Anguish of a dying female foetus - through a play
The audience sat glued to their seats as a cast of over 600 theatre actors here lent their voice and emotions to portray the anguish of a struggling female foetus begging her mother to let her see the world.art and culture Updated: May 04, 2009 10:00 IST
The audience sat glued to their seats as a cast of over 600 theatre actors here lent their voice and emotions to portray the anguish of a struggling female foetus begging her mother to let her see the world. But the cruel scalpel of the doctor abruptly nipped the life out of the unborn.
The almost two-hour long dramatic presentation by students of Agra's St Peter's College, celebrating its 163rd annual day, stunned thousands in the audience, who remained glued to their seats as the story of Indian woman down the ages unfolded through songs and dances, supported by hi-tech audio-visual aids, late Saturday evening.
Federation of Obstetricians and Gynaecologists Societies of India (FOGSI) president Narendra Malhotra, said: "Our organisation is working for saving the girl child from the brutalities of a socio-economic order that was dangerously disturbing the sex ratio."
Father John Farreira, principal of St. Peter's College, told IANS: "Instead of presenting the routine entertainment stuff with a variety programme, we decided to aim for a bigger and more ambitious presentation, one that would force people to think and shake them from their apathy."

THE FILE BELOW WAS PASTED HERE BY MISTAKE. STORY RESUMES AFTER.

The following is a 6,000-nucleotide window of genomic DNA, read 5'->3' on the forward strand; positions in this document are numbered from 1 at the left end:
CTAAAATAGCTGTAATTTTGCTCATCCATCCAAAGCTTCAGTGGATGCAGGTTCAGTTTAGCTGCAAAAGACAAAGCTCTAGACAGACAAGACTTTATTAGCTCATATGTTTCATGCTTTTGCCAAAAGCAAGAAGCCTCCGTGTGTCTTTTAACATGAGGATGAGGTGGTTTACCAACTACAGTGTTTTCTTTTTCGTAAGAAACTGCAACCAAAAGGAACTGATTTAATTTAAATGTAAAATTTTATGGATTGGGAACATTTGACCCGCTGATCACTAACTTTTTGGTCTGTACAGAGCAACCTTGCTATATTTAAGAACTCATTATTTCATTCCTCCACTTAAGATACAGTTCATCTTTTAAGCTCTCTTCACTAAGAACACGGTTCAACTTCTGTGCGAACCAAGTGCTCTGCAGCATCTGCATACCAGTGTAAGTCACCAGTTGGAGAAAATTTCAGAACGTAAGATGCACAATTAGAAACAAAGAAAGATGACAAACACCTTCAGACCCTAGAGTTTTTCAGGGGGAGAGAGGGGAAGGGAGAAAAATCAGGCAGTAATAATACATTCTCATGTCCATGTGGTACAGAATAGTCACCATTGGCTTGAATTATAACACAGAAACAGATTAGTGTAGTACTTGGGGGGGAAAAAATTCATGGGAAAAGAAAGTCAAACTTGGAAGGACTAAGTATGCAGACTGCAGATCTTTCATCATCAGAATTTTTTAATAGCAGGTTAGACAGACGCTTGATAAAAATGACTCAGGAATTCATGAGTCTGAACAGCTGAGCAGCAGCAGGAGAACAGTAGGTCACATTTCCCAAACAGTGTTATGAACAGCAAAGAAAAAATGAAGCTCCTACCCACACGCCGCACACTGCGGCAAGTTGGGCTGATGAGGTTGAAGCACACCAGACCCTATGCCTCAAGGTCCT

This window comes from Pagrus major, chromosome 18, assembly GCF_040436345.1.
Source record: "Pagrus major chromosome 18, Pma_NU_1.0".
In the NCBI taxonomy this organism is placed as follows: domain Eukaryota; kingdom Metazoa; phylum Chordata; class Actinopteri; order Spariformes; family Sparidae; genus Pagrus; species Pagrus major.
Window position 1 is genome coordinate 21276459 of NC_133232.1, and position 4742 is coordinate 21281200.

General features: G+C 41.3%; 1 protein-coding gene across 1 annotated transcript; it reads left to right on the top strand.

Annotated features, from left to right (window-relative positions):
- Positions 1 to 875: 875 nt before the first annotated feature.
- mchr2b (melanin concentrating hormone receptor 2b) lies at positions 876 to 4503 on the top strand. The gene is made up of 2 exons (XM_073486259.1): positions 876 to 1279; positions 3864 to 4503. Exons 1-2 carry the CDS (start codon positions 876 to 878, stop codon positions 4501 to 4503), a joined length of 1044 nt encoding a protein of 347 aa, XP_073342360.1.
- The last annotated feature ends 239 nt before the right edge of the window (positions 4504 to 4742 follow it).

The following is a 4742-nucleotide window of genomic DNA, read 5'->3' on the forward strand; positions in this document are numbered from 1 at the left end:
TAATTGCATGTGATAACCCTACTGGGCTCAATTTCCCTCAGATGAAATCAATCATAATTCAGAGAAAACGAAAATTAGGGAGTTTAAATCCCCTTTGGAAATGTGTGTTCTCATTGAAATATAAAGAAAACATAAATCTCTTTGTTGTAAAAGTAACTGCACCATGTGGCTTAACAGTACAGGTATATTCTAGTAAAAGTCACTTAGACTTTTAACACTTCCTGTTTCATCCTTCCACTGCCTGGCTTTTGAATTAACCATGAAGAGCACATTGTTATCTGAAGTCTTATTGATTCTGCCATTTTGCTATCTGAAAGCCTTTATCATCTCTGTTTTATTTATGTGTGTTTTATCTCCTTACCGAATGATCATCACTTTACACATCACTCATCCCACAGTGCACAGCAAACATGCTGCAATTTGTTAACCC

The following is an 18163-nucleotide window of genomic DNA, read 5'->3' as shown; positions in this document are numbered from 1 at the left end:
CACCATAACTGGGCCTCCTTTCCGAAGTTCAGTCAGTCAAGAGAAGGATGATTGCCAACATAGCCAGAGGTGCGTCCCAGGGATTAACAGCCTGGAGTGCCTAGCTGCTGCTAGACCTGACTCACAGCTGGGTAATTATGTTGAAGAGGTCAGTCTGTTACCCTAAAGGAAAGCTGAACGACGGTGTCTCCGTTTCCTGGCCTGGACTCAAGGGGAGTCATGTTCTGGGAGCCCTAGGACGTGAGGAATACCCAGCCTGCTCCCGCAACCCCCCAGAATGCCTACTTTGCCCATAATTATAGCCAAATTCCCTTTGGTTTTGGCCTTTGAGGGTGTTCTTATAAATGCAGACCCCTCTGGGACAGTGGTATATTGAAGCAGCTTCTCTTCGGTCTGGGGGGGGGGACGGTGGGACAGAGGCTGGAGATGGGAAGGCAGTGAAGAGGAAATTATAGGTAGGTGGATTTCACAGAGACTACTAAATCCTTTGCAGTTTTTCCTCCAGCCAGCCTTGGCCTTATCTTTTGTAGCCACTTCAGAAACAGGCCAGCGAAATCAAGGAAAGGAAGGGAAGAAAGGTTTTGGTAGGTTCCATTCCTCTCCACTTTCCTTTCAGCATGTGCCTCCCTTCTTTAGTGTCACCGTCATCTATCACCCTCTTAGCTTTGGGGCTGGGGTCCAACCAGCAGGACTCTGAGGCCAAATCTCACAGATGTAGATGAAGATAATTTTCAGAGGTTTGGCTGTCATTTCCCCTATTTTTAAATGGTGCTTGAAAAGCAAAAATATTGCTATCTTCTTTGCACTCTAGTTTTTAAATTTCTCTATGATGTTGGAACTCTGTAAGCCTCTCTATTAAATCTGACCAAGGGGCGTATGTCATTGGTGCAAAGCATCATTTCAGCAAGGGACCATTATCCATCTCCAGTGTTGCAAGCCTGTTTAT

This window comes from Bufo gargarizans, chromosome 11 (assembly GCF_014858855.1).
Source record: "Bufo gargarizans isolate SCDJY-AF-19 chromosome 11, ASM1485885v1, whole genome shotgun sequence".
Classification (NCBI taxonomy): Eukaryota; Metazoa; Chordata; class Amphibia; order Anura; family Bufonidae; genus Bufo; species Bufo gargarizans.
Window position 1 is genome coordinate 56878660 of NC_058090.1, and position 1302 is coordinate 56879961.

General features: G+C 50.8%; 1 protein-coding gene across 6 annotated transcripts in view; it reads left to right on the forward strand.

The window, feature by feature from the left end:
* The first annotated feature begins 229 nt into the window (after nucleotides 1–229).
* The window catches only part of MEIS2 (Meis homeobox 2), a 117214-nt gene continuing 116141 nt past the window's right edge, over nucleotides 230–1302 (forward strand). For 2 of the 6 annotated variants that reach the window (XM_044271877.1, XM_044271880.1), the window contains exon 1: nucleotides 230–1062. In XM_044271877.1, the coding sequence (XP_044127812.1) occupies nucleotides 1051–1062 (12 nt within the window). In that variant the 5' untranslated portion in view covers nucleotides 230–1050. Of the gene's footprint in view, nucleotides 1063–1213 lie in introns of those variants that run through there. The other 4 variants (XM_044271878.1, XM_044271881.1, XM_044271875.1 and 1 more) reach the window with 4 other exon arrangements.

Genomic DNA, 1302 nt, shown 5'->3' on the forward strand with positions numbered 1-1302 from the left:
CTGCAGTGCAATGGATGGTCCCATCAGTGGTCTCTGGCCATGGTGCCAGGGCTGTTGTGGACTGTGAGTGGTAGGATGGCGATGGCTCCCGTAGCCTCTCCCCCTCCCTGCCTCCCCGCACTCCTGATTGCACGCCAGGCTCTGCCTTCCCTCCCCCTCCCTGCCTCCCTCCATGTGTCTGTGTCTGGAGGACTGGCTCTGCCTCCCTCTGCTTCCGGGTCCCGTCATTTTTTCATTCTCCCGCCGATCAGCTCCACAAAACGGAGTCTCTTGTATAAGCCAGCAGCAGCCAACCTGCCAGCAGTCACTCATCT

"Casting half the school in a major play like this is in itself a step in the sensitisation programme. Our teachers and students have done an excellent job. Last year we had presented a similar play to highlight the dangers of global warming," Farreira added.
The musical song and dance presentation "Kokh Bani Kabr" (womb turns grave) had shades of a Bollywood film with dance, fight sequences, romance and rural scenes intelligently interwoven in a fascinating tale.
In one scene of a 'Swayamvar' (where a woman chooses her husband) in 2050, the would be bride drives on to the stage in a Mercedes car and spells out her terms for entering into a matrimonial alliance to the prospective bridegrooms.
In another hilarious scene depicting life in 2080, the reality of the imbalanced gender ratio dawns as a village is shown with scores of boys with just three old women lamenting what the boys will do without getting married as there are no girls left.
Directed by Manish Magan, the presentation had 14 scenes right from the days of Adam and Eve to the end of 21st century, set to music and choreography by Sandeep Verma and Kapil Agarwal.